October 18th, 2012 | 6:00 am

Impact: How Women are Leveling the Playing Field

filed under Managing Change

iStock_000009056376XSmallBy Melissa J. Anderson (New York City)

On Tuesday night, American Banker magazine celebrated the Top Women in Banking and Finance with its annual awards dinner. This year, the theme was impact, and the evening celebrated women who are not only serving as role models for women in the industry, but changing the way the industry works for women.

Irene Dorner, CEO of HSBC Bank USA and the Top Women in Banking honoree, gave a powerful speech about how diversity can help improve the industry, as well as its reputation. She called out a culture of systemic bias and encouraged leaders to change it.

“I know plenty about soccer, cricket, football, cars… Do I care about them? No,” she said. “But does anyone ever ask me about my shoes? Rarely.” As the audience laughed, she continued, “But there are other manifestations of bias that are much more dangerous than a pair of shoes.”

According to Dorner, instilling a culture of true meritocracy would change the system to one where female leaders can thrive at work, where the right people make it to the top jobs, and where everyone can be their authentic selves. On top of that, she said, the industry would renew its standing in the eyes of the general public.

Changing the Culture of Banking

“I am enormously humbled and indeed thrilled for this vote of confidence in me and in HSBC,” Dorner said. While HSBC has owned up to its missteps, she continued, “frankly we’ve still got a lot to do.”

The whole industry has a lot to do, she continued. “Trust in our industry has plummeted. Trust is something that takes years to create and seconds to destroy. Our standing hasn’t recovered in stead with our balance sheets.”

The issue comes down to culture, she explained, and culture is difficult to change. “To change the way we are perceived, we must do three things. We must be authentic. We must be sustainable. And we must be courageous.”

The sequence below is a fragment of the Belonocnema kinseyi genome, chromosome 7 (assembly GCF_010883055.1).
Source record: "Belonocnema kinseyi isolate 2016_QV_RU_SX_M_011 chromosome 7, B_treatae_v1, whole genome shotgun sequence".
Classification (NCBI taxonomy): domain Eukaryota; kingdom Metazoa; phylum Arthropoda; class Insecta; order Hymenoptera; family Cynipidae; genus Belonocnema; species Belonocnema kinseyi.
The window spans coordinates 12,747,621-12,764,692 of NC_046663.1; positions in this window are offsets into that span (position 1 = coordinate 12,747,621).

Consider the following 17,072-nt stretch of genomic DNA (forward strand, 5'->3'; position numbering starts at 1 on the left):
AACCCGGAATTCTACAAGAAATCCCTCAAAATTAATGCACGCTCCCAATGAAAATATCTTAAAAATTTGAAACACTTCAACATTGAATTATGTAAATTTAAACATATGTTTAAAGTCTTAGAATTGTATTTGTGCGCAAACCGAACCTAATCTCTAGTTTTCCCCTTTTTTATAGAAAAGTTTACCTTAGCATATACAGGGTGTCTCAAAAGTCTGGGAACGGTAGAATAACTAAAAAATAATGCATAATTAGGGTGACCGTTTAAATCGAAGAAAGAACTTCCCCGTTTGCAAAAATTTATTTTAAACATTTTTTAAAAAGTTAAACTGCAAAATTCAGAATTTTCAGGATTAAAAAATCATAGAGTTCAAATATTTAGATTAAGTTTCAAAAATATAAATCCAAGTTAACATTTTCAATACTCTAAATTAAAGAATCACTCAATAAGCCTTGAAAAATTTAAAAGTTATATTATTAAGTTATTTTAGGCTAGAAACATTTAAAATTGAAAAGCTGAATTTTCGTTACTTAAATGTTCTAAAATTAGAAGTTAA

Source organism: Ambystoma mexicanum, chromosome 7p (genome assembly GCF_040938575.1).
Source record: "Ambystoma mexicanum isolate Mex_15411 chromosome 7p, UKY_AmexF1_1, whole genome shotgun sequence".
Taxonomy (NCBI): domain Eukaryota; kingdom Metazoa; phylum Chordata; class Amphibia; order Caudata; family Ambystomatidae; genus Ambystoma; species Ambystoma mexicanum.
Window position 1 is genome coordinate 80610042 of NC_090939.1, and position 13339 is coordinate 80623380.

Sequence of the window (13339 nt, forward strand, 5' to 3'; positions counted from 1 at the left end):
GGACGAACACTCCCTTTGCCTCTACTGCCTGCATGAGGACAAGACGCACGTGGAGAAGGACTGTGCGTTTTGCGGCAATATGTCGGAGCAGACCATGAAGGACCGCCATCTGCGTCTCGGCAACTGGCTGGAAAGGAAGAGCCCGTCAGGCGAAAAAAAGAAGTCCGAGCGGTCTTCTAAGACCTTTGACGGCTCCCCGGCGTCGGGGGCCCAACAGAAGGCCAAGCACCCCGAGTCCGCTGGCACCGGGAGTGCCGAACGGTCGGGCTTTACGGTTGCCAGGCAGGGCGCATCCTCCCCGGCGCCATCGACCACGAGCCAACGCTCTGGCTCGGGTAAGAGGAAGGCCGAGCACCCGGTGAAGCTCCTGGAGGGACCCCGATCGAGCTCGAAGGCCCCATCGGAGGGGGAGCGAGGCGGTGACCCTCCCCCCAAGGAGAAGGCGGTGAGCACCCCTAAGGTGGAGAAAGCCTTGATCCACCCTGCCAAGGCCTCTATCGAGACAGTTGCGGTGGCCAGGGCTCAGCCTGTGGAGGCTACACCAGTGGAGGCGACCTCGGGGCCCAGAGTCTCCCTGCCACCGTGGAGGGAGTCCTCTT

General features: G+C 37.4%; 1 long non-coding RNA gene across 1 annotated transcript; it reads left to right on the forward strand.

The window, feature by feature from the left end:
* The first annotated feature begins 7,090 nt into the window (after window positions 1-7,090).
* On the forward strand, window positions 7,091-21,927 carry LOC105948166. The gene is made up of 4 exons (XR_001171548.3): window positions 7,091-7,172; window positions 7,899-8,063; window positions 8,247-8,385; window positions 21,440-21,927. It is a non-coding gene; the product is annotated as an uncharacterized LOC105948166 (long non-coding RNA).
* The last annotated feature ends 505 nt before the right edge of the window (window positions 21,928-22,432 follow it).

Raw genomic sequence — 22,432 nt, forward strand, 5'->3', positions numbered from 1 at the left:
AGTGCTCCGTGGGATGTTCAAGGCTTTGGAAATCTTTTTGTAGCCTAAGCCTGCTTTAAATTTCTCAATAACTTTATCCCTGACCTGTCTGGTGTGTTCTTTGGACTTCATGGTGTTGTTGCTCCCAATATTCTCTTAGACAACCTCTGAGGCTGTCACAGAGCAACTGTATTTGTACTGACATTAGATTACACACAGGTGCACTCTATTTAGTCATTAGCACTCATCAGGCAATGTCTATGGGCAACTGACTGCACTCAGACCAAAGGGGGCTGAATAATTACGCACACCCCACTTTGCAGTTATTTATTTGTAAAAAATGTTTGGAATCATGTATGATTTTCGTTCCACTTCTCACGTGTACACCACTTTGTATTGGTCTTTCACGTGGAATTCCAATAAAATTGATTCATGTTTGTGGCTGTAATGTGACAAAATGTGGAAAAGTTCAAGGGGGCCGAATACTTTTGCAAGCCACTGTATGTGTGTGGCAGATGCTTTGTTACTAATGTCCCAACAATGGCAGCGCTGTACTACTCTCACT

Dorner explained that authenticity comes from a company’s people being able to bring their whole selves to work every day. And sustainability has to do, not just with the environment, but with a company’s ability to further the long term interests of all of its stakeholders – its workforce, shareholders, and customers.

“We must make sure that how we achieve is more important than what we achieve,” she said. “And more of what we’ve done in the past is not going to get us to where we need to be. We need to change.”

This change would be ushered in by creating a level playing field, where women and people in the minority can thrive. “Who thinks we have a meritocracy,” Dorner asked the audience. Next, she asked if they could think of an executive, “and you can not think, for the life of you, how they got there.”

As the audience laughed, Dorner continued, “Why is it, if we all know the answer to that question, we don’t have a meritocracy?” In a true meritocracy, people wouldn’t get jobs unless they truly deserve them. The answer, she said, comes down to the stubbornness of the status quo and unconscious bias. “It takes courage to change the status quo.”

“We must do more to create a level playing field for women. Do it because merit is a step toward renewing our industry. There are a lot of women who can get us to where we want to be.”

Leveling the Playing Field

While Dorner was focused on changing the culture of the industry, Barbara Rehm, Editor-at-Large of American Banker, threw her support behind quotas as a way to level the playing field for women.

“I have to admit, I have never thought quotas solved problems. I was brought up in a conservative Republican household and taught that success was the product of hard work. Period. And there is no doubt that hard work, persistence, tenacity, smarts, and creativity are all key to getting ahead. But who here doubts that many women with these traits get passed over for bigger jobs on a daily basis? I truly believe that time alone will not fix this problem.”

Rehm suggested that by ensuring more women are on corporate boards, the percentage of women in networks of power will increase, thereby also increasing the percentage of women in senior jobs. More women on boards would have the influence to nominate other women for executive management jobs, women who may be overlooked by a traditionally male-dominated board. All in all, she continued, this change would be good for companies, not just women.